March/April 2018 Issue

Water Artisans of the Year | I Love a Winner

By Lora Lee Gelles

Published on March 1, 2018

I love a winner and think you will, too. Our Water Artisans of the Year issue [link] is quickly becoming one of my favorite issues of the year. It blows me away to see all the talent out there. I get the honor of reviewing and sorting out all the submissions so the judges can evaluate them without knowing the identities of the artisans. In a word, you guys are GOOD.

We had a few bumps in the contest this year. We upped the degree of difficulty by allowing only one category submission per project. However, you guys turned the tables on us, making the evaluation process a little tougher for our judges. Specifically, the results for a couple of the categories were incredibly close. The core competencies of our judges were especially diverse this year, and this led to a wide range of opinions, assessments and votes. That is to say, the panel had a lot to love about many of this year’s entries. That led to some pretty interesting results, with just one or two votes separating the winner from the runner-up in a couple of the categories.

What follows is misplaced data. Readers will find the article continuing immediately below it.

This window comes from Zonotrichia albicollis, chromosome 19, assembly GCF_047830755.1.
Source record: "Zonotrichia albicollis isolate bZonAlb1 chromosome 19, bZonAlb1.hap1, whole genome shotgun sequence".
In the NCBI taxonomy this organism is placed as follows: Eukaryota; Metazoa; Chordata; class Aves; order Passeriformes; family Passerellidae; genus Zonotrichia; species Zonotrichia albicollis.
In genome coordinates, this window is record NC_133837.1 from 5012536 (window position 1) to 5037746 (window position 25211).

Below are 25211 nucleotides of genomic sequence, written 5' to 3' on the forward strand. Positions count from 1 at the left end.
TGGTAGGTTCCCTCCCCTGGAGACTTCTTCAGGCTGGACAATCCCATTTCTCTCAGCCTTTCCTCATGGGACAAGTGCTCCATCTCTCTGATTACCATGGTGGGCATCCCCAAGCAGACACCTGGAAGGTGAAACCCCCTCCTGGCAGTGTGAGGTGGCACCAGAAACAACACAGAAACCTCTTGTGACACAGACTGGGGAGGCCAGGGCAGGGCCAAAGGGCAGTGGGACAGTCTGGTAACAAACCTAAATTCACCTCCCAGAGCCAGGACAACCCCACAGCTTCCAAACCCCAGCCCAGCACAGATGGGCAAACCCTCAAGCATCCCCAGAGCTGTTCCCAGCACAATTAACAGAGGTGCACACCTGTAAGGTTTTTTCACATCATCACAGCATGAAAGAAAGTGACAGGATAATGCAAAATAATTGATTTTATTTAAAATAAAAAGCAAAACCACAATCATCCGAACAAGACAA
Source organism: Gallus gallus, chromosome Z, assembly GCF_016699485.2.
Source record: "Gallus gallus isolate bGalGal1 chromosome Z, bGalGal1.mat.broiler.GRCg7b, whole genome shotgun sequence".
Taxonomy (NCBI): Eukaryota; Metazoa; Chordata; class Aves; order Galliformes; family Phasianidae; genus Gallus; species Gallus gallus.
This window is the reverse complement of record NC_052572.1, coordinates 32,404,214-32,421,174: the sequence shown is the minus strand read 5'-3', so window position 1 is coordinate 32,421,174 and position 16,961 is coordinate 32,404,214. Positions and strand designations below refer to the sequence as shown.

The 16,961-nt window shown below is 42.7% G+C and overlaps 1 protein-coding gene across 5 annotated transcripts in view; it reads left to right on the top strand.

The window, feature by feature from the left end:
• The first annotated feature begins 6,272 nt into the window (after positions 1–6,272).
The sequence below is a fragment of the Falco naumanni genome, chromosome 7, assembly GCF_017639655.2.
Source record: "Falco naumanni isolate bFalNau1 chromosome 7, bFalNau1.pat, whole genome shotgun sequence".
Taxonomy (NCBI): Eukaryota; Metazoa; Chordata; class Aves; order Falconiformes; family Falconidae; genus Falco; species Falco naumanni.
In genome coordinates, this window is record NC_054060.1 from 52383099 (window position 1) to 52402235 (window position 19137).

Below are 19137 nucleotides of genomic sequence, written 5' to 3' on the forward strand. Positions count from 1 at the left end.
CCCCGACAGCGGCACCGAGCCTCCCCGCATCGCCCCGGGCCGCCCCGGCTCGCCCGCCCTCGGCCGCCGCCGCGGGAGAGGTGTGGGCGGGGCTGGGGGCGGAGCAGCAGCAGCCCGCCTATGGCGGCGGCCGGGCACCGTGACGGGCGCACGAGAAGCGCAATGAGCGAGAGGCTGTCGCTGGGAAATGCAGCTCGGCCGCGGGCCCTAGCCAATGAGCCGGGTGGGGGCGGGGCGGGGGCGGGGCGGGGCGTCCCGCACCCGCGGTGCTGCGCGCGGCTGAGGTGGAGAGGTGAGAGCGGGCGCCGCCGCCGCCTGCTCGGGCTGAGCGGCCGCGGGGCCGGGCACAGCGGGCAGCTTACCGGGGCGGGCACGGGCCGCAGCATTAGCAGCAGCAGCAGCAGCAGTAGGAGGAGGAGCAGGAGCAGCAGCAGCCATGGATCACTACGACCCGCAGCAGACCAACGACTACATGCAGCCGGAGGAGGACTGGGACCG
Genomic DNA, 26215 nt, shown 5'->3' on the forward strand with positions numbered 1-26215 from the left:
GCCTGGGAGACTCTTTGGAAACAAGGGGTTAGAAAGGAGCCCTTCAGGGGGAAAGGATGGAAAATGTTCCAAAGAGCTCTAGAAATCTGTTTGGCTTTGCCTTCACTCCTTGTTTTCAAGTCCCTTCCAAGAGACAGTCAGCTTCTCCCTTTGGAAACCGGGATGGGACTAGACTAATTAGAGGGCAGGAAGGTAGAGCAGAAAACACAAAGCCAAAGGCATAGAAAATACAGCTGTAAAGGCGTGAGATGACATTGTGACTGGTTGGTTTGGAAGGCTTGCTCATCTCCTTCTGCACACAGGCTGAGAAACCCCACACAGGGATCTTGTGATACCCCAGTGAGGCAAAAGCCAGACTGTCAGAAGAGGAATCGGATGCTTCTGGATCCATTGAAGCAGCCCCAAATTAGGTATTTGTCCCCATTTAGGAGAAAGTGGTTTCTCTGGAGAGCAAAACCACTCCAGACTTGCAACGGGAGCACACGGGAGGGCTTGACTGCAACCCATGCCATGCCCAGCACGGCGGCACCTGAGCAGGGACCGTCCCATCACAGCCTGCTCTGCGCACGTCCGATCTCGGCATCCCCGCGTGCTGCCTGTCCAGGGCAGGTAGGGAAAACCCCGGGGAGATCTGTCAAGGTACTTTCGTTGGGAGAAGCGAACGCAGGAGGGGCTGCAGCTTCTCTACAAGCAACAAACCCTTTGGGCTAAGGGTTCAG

We’ve designated most of this issue to the contest, so click here to meet the winners [link], runners-up [link] and judges [link]. We’d like to thank this year’s judging panel for doing a solid, nonpartisan job of choosing the second winner’s circle of Water Artisans of the Year. It isn’t easy ranking waterscape projects based on aesthetics alone, without any knowledge of the builder, the project location or the materials used in the build. But that’s the way we designed it — our goal here is to serve as a fair, level playing field for all pond contractors, regardless of the size of their business’ bottom line or their brand affiliations. What do you think about this year’s winners? Take to our website comment section, or drop us a line with your feedback.

This issue isn’t all about the contest, though. This is our largest issue ever, and we’re jam-packed as always with relevant material to help you enhance your business. Find Rick Smith’s tried-and-true tips for diagnosing a cloudy, unbalanced or otherwise ailing pond [link]. We also have a great article from Steve Shinholser of Premier Ponds with some valuable advice on how to value and sell your business [link]. Why so valuable, you ask? Steve actually used some of these very strategies to successfully organize the sale of his own business.

Happy 2018 Pond Season to all of you — and happy PONDering!

Kloubec Koi Farm

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